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116 Figure 6-1 Lentiviral vector

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117 Figure 6-2 sEH protein expression in lenti-sEH-infected COS-7 cells. COS-7 cells were infected with 1x10 5 or 1x10 6 TU lenti-sEH or lenti-neo. After 3 days, protein was extracted from the cells (see Methods), and Western blot analysis was performed to detect sEH protein levels. Representative radiograph is shown above. Bands represent sEH Ab detection, with the TU listed below each band. The first two bands are infected with lenti-sEH, and the last two are infected with lenti-neo.

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118 Figure 6-3 DHET measurements using HPLC analysis. DHET levels were measured in COS-7 cells infected with either lenti-sEH or lenti-neo. DHET regioisomers were measured as described in Methods by Dr. Michal Schwartzman, New York Medical College.

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119 Figure 6-4 Blood pressure and heart rate recordings following lenti-sEH and lenti-neo delivery to the WKY rat PVN. Blood pressure and heart rate were recorded using radiotelemetry prior to and following PVN bilateral injections of the 5x10 5 TU lentivirus. X-axis represents days post injection. (A) Mean arterial pressure; (B) Heart rate. Data are mean +/SEM (p<0.05, n=4).

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120 Figure 6-5 Heart rate recordings following AUDA delivery in the lenti-sEH-infected WKY rat. Heart rate was recorded using radiotelemetry prior to and following 15ng AUDA delivery ICV (n=4 lenti-sEH, n=3 lenti-neo). The graph is quantitation of heart rate changes. Data are mean +/SEM, p<0.05.

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121 Figure 6-6 Blood pressure and heart rate recordings following EET agonist delivery in the lenti-sEH-infected WKY rat. Blood pressure and heart rate were recorded prior to and following 11-NODA delivery ICV (n=4 lenti-sEH, n=3 lenti-neo). X-axis represents time, and arrows represent point of drug delivery. (A) Representative blood pressure recording; (B) Representative heart rate recording; (C) quantitation of blood pressure changes. Black and gray bars represent first and second blood pressure peaks, respectively. Data are mean +/SEM, p<0.05.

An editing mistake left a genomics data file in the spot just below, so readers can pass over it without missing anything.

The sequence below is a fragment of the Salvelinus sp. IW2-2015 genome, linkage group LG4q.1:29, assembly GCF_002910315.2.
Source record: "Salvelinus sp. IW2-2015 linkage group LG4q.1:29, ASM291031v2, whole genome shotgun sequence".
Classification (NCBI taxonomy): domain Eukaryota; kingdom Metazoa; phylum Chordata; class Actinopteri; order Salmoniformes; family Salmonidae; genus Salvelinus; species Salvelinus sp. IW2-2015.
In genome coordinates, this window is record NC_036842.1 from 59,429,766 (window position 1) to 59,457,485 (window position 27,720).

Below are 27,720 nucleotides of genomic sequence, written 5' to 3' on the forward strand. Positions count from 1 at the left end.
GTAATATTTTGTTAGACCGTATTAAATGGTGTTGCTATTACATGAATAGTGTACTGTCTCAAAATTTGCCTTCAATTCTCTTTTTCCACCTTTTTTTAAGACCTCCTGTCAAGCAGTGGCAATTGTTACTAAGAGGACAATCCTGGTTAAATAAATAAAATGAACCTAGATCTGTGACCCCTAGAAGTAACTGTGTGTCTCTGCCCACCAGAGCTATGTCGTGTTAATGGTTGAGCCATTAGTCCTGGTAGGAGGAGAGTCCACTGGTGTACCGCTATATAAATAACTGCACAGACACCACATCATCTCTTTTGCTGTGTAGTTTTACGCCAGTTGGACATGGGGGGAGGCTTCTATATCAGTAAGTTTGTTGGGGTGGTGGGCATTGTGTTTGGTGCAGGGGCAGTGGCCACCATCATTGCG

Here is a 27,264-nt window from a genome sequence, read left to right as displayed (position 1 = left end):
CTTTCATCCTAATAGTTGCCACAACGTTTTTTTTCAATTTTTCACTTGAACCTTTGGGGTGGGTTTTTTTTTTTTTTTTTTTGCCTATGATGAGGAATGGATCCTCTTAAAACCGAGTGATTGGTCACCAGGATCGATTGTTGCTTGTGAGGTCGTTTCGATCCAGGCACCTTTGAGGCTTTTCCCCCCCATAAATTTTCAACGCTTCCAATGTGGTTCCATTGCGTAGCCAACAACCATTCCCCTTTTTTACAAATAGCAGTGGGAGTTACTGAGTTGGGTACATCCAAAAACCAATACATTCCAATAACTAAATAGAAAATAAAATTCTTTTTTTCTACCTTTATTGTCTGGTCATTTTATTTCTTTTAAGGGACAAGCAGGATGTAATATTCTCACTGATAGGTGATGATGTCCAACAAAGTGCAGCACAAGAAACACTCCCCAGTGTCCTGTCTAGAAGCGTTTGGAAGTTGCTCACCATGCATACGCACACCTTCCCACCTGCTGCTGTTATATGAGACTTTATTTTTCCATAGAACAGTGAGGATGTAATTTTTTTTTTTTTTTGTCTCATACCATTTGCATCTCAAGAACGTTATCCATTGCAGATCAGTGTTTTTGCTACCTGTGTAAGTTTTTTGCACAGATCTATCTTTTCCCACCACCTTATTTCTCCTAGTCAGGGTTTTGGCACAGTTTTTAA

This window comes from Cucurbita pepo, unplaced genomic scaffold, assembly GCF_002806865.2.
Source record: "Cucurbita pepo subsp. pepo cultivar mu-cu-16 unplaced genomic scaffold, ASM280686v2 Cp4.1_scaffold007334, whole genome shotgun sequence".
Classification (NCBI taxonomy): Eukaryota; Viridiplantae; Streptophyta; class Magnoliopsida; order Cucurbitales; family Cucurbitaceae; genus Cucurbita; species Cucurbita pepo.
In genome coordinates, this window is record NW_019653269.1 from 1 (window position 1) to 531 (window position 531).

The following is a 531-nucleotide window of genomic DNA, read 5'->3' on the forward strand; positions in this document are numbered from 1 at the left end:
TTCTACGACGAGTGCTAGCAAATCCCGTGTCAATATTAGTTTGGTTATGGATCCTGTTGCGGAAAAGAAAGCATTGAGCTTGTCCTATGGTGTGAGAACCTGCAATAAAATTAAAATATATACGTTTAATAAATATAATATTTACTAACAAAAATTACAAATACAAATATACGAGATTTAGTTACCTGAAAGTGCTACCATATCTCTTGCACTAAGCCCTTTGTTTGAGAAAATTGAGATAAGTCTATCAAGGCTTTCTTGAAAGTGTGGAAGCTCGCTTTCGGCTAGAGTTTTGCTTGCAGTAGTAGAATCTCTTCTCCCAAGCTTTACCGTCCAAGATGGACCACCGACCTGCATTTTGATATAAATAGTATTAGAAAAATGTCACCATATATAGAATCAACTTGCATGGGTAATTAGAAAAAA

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122 Figure 6-7 Localization of lenti-sEH delivered to the PVN of WKY rats

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123 Figure 6-8 Blood pressure and heart rate recordings following lenti-sEH (n=4) and lenti-neo (n=5) delivery to the SHR PVN. Blood pressure and heart rate were recorded using radiotelemetry prior to and following PVN bilateral injection of 5x10 5 TU lentivirus. X-axis represents days post-injection. (A) Mean arterial pressure; (B) Heart rate. Data are mean +/SEM, p<0.05

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CHAPTER 7 CONCLUSIONS AND FUTURE DIRECTIONS What began as a single gene identified from a microarray experiment emerged as an in-depth study of the cardiovascular effects of sEH in the brain. While sEH expression in the SHR brain is elevated, central sEH inhibition resulted in further increases in blood pressure and heart rate through the accumulation of EETs. This pressor effect is mediated by central ROS and functions through sympathetic nerve activation (Figure 7-1). Gene therapy was used to elucidate brain nuclei-specific effects of sEH overexpression. Lentiviral-mediated delivery of the sEH gene to the PVN had no effect on either blood pressure or heart rate in the SHR and only a minimal decrease in heart rate in the WKY rat. Collectively, these studies provide compelling evidence that sEH is a novel regulator of the central control of hypertension, though its effects may not be mediated through the PVN. These results stimulate a number of questions and plans for future analysis of central sEH function, as discussed in the following sections. sEH Overexpression in Alternate Brain Nuclei Mapping the mechanism of central sEH and EET regulation of blood pressure will be an extensive project. Initial gene therapy studies found that the PVN has minimal influence in the central role of sEH. However, the same experimental methods applied to the RVLM resulted in an increase in blood pressure in the SHR, as deduced by Dr. Julian Patons research group at the University of Bristol, England. These findings are the foundation for future brain-nuclei directed studies of sEH. Other cardiovascularly-relevant nuclei that should be targeted include the NTS and the SON. Effects of this 124